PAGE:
1. Gauge employee engagement regularly. Once a month, ask 2-3 questions in the form of a pulse survey. Change the questions out, based on your business priorities and what's going on with your employees. Include things like quality of supervisor interactions, tools to do the job, customer feedback, professional development.
2. Take a hard look at Workplace flexibility. What's flexible in your workplace? What's not? What are some things your employees have been asking for that you've been putting off, or saying no to? Get something new into play that is important to your people. And if you're not sure what's important right now, do a pulse survey and find out. Choose one new flexibility component (or refresh one) per quarter. Do a trial with your reps included, share that is is a test, that it might not work out. But try. Talk about it. Get input.
3. Help your leaders rewire their thinking to include more accommodations, exceptions. Help them start with "yes" or "let's see if we can", when they are asked by reps to help balance their lives with the work. And from there, study the types of exceptions and adjustments that are in highest demand. Revisit and refresh your policies and guidelines that are triggering the requests for change. And then brag about it - you deserve it!
4. Ditch your old Attendance Policy. Attendance policies in contact centers are often rigid, punitive, and elementary in design and deployment. Counting minutes, occurences and days causes tons of stress and overshadows the big picture, which is...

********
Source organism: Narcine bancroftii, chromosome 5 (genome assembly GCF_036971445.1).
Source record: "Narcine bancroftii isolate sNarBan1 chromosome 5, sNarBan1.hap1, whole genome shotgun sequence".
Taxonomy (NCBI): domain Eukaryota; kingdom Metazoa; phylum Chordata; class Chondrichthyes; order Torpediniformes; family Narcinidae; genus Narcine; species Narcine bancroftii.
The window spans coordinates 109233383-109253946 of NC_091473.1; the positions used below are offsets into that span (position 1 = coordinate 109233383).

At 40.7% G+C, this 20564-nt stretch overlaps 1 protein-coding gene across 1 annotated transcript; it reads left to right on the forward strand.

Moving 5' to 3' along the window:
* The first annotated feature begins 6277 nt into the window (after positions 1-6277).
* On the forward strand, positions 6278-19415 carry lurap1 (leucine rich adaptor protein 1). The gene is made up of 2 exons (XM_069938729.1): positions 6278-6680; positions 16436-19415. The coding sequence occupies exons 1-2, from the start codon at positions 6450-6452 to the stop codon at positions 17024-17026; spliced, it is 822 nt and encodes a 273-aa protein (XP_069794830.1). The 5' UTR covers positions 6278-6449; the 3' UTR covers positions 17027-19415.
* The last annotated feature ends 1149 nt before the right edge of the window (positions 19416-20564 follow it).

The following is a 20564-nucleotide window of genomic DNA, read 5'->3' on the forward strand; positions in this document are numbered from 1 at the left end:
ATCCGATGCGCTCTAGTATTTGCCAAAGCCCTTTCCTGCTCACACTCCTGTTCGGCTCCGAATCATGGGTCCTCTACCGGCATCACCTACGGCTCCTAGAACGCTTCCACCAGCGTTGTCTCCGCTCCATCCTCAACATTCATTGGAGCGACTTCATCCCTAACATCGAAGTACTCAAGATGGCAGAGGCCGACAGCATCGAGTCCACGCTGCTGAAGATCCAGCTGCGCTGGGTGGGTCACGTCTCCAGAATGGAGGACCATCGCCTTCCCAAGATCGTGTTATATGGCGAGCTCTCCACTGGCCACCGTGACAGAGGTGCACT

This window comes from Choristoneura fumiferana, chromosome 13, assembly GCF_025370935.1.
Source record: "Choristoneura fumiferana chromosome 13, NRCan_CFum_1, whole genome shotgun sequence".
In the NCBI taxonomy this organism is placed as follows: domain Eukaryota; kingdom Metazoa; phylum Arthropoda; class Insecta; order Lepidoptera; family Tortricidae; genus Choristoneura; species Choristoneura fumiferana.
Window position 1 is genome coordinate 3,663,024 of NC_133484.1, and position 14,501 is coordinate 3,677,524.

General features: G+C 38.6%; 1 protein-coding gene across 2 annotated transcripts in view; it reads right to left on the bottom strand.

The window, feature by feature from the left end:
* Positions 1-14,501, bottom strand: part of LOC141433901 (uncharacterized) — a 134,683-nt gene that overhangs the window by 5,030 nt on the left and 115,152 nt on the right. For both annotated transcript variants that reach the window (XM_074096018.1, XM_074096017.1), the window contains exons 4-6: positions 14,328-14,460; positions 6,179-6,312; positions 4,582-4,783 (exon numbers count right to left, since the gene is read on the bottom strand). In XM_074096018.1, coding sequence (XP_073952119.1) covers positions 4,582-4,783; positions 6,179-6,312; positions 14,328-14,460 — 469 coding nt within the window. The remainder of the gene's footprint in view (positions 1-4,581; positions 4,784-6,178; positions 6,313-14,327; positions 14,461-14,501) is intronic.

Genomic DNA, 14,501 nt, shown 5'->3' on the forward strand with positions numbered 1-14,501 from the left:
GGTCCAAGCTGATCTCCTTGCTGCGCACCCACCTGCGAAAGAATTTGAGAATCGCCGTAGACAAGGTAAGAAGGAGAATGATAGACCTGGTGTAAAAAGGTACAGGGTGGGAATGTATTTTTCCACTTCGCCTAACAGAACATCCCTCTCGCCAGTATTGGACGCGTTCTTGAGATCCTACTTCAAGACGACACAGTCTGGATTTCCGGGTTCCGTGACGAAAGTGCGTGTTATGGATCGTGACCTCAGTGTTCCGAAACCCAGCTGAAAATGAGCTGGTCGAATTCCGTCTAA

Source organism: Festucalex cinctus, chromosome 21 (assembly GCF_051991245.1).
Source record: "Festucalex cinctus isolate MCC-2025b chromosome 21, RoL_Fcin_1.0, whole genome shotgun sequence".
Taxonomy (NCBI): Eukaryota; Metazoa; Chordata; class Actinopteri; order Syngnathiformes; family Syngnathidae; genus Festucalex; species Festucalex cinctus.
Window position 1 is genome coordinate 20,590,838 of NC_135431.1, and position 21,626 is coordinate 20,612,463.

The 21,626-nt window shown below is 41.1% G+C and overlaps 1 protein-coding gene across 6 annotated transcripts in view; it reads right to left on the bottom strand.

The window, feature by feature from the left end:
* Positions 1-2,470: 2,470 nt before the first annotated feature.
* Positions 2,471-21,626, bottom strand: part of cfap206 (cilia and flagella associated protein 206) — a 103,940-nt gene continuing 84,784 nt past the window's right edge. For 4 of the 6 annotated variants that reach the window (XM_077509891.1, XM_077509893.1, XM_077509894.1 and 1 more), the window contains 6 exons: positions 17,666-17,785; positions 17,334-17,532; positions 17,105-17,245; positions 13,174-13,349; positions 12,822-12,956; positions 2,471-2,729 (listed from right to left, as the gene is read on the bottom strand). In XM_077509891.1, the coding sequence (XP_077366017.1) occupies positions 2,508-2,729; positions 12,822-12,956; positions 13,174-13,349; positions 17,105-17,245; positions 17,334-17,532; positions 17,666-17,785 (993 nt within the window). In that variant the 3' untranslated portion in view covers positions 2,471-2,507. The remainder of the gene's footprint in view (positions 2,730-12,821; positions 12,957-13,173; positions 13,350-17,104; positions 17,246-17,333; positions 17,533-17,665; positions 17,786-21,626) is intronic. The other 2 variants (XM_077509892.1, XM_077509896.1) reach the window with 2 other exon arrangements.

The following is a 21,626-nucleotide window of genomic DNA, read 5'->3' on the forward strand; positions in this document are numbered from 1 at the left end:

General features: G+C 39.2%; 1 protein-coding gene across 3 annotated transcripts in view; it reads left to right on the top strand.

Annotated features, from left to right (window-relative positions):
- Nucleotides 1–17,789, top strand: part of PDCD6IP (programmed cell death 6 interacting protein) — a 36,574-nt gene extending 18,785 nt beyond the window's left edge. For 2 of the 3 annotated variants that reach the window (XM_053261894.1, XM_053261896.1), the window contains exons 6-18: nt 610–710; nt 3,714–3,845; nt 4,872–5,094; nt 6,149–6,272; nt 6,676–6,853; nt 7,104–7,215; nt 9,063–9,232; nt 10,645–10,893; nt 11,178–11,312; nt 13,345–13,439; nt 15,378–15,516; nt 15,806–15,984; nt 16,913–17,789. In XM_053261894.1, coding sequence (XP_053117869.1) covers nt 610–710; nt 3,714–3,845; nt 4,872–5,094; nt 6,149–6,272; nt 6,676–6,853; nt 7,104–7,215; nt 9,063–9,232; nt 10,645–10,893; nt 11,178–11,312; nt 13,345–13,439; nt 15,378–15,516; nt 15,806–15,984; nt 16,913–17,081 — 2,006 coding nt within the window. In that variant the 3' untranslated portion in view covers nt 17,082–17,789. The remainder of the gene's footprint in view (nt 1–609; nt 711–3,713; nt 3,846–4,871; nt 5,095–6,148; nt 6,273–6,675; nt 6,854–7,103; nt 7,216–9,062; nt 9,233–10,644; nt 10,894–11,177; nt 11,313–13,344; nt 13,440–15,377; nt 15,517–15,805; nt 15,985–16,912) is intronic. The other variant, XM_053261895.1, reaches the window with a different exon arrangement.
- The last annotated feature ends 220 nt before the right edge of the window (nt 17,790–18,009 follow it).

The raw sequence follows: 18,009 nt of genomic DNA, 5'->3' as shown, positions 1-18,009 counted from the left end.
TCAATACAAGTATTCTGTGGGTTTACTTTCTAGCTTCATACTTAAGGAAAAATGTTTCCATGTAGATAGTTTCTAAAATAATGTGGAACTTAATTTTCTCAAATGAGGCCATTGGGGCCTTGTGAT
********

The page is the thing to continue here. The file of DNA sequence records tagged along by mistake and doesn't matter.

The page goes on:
We want people to be at work the majority of the time that we agreed (together) that they would work. Establish that range of reasonableness (e.g. 90% of scheduled hours), measure it and give your employees real time visibility of it. When trends arise outside of the range of reasonableness, there’s a discussion to be had. When attendance is far better than the range, give some priority treatment for that (e.g. top spot for building schedules next month or choosing vacation time).
5. Give your Schedules a Lift. From the feedback you’ve collected recently, crank out some new scheduling options. Part-time schedules, self-scheduling, a mix of some fixed schedules and flexible schedules? Swaps and trades for all or parts of a shift?
All of these things are pretty easy to do in WFM. What’s harder is change the thinking of analysts that you’ve trained to say “no”. As soon as they understand you want more innovative and flexible schedule options, they will deliver beyond, with labor savings to boot!